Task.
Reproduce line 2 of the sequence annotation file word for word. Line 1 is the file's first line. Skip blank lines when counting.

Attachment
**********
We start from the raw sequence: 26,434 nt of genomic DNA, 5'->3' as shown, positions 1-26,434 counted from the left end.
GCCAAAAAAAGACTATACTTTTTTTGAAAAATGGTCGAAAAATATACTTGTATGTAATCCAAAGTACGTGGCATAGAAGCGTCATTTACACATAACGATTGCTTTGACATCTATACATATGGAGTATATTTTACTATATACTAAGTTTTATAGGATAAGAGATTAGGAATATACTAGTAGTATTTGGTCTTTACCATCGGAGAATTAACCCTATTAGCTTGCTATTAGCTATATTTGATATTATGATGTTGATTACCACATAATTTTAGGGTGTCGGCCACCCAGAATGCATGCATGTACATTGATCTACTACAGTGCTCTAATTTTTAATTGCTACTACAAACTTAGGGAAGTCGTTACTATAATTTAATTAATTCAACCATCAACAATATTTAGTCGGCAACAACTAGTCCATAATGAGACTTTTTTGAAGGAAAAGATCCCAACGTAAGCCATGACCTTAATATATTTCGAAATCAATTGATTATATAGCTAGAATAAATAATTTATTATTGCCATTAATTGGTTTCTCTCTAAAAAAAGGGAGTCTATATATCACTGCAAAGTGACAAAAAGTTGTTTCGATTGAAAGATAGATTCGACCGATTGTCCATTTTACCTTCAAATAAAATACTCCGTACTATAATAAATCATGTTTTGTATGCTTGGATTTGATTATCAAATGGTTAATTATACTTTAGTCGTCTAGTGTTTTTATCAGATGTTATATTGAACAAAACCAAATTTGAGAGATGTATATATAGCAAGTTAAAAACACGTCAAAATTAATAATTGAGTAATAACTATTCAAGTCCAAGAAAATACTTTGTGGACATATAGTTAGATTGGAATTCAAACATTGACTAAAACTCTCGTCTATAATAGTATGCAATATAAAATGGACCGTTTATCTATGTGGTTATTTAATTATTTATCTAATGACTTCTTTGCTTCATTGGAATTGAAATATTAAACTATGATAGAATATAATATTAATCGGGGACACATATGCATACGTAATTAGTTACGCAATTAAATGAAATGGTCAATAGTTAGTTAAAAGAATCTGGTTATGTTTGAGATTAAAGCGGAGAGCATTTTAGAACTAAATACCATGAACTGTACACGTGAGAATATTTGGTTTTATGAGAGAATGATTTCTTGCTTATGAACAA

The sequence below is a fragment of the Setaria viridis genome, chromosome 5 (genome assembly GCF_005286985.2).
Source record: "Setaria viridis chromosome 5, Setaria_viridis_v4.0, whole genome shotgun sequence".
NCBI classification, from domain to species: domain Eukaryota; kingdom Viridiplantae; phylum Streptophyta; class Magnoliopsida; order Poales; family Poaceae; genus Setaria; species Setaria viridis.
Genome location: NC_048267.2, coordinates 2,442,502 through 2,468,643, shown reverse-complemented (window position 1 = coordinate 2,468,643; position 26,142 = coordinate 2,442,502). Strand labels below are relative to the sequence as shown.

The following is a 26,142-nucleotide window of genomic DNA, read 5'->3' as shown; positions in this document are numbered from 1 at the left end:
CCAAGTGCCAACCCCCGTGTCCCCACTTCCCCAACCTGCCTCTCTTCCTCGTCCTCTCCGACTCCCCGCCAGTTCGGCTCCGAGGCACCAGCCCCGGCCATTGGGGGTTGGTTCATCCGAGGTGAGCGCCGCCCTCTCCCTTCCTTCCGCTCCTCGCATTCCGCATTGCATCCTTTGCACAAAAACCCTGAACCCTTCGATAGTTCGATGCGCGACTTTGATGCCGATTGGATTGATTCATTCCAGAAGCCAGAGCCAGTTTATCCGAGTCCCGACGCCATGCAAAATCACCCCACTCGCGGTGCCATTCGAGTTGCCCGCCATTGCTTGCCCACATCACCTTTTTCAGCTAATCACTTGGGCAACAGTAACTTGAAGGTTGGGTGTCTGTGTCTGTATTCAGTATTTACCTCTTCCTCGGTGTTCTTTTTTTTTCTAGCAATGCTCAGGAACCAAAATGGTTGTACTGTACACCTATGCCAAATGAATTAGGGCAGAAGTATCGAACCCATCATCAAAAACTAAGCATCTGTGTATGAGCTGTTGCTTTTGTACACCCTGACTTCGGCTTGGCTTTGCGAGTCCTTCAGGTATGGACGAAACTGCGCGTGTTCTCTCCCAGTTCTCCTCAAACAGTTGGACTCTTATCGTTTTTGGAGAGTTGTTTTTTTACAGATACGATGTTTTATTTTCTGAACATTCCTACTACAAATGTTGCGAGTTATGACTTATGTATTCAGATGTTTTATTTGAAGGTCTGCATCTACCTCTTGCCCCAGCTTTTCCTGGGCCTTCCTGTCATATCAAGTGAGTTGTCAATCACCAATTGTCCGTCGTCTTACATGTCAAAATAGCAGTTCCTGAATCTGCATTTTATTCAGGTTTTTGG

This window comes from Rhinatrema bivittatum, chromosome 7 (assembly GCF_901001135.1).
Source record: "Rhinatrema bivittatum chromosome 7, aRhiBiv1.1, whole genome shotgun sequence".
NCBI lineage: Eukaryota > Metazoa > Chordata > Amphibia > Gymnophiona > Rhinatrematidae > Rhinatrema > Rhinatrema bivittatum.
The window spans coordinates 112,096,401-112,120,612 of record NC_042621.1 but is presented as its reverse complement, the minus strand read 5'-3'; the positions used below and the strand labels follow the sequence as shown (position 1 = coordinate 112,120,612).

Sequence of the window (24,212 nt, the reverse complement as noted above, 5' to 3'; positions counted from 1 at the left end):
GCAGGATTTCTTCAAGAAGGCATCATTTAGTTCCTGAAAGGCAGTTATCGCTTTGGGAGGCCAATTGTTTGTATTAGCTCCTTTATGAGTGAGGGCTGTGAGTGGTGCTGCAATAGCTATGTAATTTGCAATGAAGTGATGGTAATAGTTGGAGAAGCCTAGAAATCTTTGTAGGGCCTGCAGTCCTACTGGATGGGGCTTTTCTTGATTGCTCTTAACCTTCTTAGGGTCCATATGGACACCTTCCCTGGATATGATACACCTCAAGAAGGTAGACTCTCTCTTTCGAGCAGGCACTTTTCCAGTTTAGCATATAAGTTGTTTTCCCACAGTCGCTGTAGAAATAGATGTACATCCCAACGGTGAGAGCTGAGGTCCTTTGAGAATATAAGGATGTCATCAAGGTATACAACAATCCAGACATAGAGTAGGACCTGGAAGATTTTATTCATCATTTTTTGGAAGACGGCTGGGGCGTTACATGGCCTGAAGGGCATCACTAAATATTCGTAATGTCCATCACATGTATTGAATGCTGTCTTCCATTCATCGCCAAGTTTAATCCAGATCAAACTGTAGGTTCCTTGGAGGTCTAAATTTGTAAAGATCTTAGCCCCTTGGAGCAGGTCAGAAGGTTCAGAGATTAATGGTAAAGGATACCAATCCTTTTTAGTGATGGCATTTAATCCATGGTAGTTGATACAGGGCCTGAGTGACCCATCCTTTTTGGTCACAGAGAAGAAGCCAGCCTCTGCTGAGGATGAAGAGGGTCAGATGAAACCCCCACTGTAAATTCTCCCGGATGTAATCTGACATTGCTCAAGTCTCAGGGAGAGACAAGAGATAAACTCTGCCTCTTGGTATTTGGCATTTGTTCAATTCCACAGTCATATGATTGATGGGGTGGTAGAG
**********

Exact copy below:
GCCAAAAAAAGACTATACTTTTTTTGAAAAATGGTCGAAAAATATACTTGTATGTAATCCAAAGTACGTGGCATAGAAGCGTCATTTACACATAACGATTGCTTTGACATCTATACATATGGAGTATATTTTACTATATACTAAGTTTTATAGGATAAGAGATTAGGAATATACTAGTAGTATTTGGTCTTTACCATCGGAGAATTAACCCTATTAGCTTGCTATTAGCTATATTTGATATTATGATGTTGATTACCACATAATTTTAGGGTGTCGGCCACCCAGAATGCATGCATGTACATTGATCTACTACAGTGCTCTAATTTTTAATTGCTACTACAAACTTAGGGAAGTCGTTACTATAATTTAATTAATTCAACCATCAACAATATTTAGTCGGCAACAACTAGTCCATAATGAGACTTTTTTGAAGGAAAAGATCCCAACGTAAGCCATGACCTTAATATATTTCGAAATCAATTGATTATATAGCTAGAATAAATAATTTATTATTGCCATTAATTGGTTTCTCTCTAAAAAAAGGGAGTCTATATATCACTGCAAAGTGACAAAAAGTTGTTTCGATTGAAAGATAGATTCGACCGATTGTCCATTTTACCTTCAAATAAAATACTCCGTACTATAATAAATCATGTTTTGTATGCTTGGATTTGATTATCAAATGGTTAATTATACTTTAGTCGTCTAGTGTTTTTATCAGATGTTATATTGAACAAAACCAAATTTGAGAGATGTATATATAGCAAGTTAAAAACACGTCAAAATTAATAATTGAGTAATAACTATTCAAGTCCAAGAAAATACTTTGTGGACATATAGTTAGATTGGAATTCAAACATTGACTAAAACTCTCGTCTATAATAGTATGCAATATAAAATGGACCGTTTATCTATGTGGTTATTTAATTATTTATCTAATGACTTCTTTGCTTCATTGGAATTGAAATATTAAACTATGATAGAATATAATATTAATCGGGGACACATATGCATACGTAATTAGTTACGCAATTAAATGAAATGGTCAATAGTTAGTTAAAAGAATCTGGTTATGTTTGAGATTAAAGCGGAGAGCATTTTAGAACTAAATACCATGAACTGTACACGTGAGAATATTTGGTTTTATGAGAGAATGATTTCTTGCTTATGAACAA